4.4 Local Dynamics of Baroclinic Waves in the Martian Atmosphere

Thursday, 10 January 2013: 4:15 PM
Room 16B (Austin Convention Center)
Istvan Szunyogh, Texas A&M University, College Station, TX; and M. J. Kavulich Jr., R. J. Wilson, and G. Gyarmati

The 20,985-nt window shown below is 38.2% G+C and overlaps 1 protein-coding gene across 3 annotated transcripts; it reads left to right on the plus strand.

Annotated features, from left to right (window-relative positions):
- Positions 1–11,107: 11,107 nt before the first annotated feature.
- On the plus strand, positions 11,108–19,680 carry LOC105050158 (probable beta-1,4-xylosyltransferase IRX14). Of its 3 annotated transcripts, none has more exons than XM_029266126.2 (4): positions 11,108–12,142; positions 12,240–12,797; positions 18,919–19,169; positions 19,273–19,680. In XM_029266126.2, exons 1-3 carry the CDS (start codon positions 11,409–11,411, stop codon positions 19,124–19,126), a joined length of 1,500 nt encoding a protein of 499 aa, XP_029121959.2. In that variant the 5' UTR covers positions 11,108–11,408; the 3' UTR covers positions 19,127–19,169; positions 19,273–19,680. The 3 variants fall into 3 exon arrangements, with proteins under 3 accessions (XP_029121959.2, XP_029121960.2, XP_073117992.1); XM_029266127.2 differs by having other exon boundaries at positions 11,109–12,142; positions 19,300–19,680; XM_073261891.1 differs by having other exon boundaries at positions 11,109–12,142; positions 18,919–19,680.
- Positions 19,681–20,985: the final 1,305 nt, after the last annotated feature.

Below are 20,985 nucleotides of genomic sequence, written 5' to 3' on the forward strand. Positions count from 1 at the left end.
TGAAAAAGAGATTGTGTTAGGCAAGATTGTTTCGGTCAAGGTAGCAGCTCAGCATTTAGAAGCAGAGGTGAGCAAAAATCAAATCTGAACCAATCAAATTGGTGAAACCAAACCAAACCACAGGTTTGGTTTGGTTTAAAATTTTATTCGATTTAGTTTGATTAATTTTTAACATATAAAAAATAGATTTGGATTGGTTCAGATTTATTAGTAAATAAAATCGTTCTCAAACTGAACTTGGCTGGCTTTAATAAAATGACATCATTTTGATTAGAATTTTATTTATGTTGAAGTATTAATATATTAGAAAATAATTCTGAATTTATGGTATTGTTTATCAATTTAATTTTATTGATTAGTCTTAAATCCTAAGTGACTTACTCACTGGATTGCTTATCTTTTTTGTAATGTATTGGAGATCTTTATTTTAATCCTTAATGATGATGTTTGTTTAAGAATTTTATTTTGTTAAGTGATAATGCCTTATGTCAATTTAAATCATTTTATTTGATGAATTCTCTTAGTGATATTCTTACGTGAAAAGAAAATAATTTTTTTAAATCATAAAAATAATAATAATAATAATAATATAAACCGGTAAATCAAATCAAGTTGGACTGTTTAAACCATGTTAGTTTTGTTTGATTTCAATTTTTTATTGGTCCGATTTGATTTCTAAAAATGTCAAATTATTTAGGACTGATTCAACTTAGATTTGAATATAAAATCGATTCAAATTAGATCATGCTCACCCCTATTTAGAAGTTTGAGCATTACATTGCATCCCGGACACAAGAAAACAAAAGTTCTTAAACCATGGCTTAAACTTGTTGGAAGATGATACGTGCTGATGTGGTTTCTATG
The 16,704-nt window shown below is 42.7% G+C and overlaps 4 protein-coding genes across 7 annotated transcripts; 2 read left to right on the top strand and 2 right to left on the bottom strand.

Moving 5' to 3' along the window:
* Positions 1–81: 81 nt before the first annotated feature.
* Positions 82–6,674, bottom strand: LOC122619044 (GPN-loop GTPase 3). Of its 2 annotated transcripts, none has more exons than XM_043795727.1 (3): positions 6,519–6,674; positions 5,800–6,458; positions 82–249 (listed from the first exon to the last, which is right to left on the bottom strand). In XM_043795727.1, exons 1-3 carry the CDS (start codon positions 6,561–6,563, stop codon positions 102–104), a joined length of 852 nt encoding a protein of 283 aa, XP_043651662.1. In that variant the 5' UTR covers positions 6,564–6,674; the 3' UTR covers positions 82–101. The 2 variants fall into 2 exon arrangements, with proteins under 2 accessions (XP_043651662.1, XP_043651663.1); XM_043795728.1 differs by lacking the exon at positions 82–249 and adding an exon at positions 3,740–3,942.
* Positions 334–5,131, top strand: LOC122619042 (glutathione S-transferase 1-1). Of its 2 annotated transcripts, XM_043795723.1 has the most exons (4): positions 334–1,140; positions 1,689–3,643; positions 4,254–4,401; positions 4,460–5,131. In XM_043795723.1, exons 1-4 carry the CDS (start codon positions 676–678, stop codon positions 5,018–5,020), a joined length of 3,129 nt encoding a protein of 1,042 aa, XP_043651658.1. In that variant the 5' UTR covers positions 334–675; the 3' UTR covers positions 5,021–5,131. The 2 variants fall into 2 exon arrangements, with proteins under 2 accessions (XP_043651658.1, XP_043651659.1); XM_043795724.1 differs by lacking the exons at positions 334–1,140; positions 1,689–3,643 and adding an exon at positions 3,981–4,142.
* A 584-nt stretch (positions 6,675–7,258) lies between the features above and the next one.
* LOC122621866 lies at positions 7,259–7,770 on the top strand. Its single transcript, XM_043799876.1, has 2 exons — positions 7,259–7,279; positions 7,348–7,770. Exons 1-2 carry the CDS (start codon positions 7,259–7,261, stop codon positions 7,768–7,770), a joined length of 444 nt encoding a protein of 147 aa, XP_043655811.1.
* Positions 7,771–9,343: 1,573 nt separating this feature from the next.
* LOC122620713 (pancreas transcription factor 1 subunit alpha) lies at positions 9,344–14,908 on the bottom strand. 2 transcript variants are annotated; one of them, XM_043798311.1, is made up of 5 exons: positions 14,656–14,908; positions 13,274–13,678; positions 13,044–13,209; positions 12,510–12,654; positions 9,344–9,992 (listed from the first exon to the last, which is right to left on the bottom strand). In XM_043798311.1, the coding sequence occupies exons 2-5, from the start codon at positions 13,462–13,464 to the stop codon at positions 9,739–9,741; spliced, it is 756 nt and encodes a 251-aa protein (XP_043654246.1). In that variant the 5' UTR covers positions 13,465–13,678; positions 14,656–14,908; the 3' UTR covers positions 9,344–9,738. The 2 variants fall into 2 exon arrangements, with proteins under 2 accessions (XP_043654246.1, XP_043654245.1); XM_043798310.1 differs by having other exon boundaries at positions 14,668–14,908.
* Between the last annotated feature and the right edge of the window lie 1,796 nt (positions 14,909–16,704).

The paper investigates the processes that drive the spatiotemporal evolution of baroclinic transient waves in the Martian atmosphere by a simulation experiment with the Geophysical Fluid Dynamics Laboratory (GFDL) Mars General Circulation Model (GCM). The main diagnostic tool of the study is the (local) eddy kinetic energy equation. Results are shown for an early period of the cold season, in which a deep baroclinic wave, extending from the surface (about 800~Pa on average) to 10~Pa, of zonal wavenumber two circles around the planet at an eastward phase speed of about 70$ degree/ Sol (Martian day) in the latitude belt 55 degree N--85 degree N. The regular structure of the wave gives the impression that the classical models of baroclinic instability, which describe the underlying process by a temporally unstable global wave (e.g., Eady-model and Charney model), may have a direct relevance for the description of the Martian baroclinic waves. The results of the diagnostic calculations show, however, that while the Martian waves remain zonally global features at all times (their amplitude is larger than zero everywhere along a latitude circle), there are large spatiotemporal changes in their amplitude. The most intense episodes of baroclinic energy conversion, which typically take place in the two great plain regions (Acidalia Planitia and Utopia Planitia), are strongly localized in both space and time. In addition, similar to the situation for terrestrial baroclinic waves, ageostrophic geopotential fluxes play an important role in the local dynamics of the waves. These properties of the Martian baroclinic waves suggest that their seeming similarity to the waves predicted by the classical models is deceptive, as some of the inherent limitations of those idealized models are not less important for Mars than Earth.
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